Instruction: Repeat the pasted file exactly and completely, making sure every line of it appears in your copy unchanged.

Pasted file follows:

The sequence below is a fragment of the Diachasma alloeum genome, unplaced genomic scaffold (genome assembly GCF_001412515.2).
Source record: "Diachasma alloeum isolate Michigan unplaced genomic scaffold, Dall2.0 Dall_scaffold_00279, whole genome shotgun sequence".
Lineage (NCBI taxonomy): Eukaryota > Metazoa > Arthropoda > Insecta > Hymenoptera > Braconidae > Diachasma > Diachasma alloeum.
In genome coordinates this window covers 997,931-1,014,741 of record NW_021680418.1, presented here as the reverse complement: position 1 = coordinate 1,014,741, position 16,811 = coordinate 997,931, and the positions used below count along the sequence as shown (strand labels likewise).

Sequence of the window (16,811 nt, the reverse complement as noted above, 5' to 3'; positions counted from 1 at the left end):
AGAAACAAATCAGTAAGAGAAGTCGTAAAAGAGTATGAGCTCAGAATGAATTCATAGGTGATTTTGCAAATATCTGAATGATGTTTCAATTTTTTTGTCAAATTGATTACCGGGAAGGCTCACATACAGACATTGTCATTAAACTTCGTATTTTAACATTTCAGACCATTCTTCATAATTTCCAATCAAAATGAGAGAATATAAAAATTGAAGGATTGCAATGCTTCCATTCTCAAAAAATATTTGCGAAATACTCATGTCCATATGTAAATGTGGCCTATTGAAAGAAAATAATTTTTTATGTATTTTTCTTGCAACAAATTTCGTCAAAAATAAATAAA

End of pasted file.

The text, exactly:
The sequence below is a fragment of the Diachasma alloeum genome, unplaced genomic scaffold (genome assembly GCF_001412515.2).
Source record: "Diachasma alloeum isolate Michigan unplaced genomic scaffold, Dall2.0 Dall_scaffold_00279, whole genome shotgun sequence".
Lineage (NCBI taxonomy): Eukaryota > Metazoa > Arthropoda > Insecta > Hymenoptera > Braconidae > Diachasma > Diachasma alloeum.
In genome coordinates this window covers 997,931-1,014,741 of record NW_021680418.1, presented here as the reverse complement: position 1 = coordinate 1,014,741, position 16,811 = coordinate 997,931, and the positions used below count along the sequence as shown (strand labels likewise).

Sequence of the window (16,811 nt, the reverse complement as noted above, 5' to 3'; positions counted from 1 at the left end):
AGAAACAAATCAGTAAGAGAAGTCGTAAAAGAGTATGAGCTCAGAATGAATTCATAGGTGATTTTGCAAATATCTGAATGATGTTTCAATTTTTTTGTCAAATTGATTACCGGGAAGGCTCACATACAGACATTGTCATTAAACTTCGTATTTTAACATTTCAGACCATTCTTCATAATTTCCAATCAAAATGAGAGAATATAAAAATTGAAGGATTGCAATGCTTCCATTCTCAAAAAATATTTGCGAAATACTCATGTCCATATGTAAATGTGGCCTATTGAAAGAAAATAATTTTTTATGTATTTTTCTTGCAACAAATTTCGTCAAAAATAAATAAA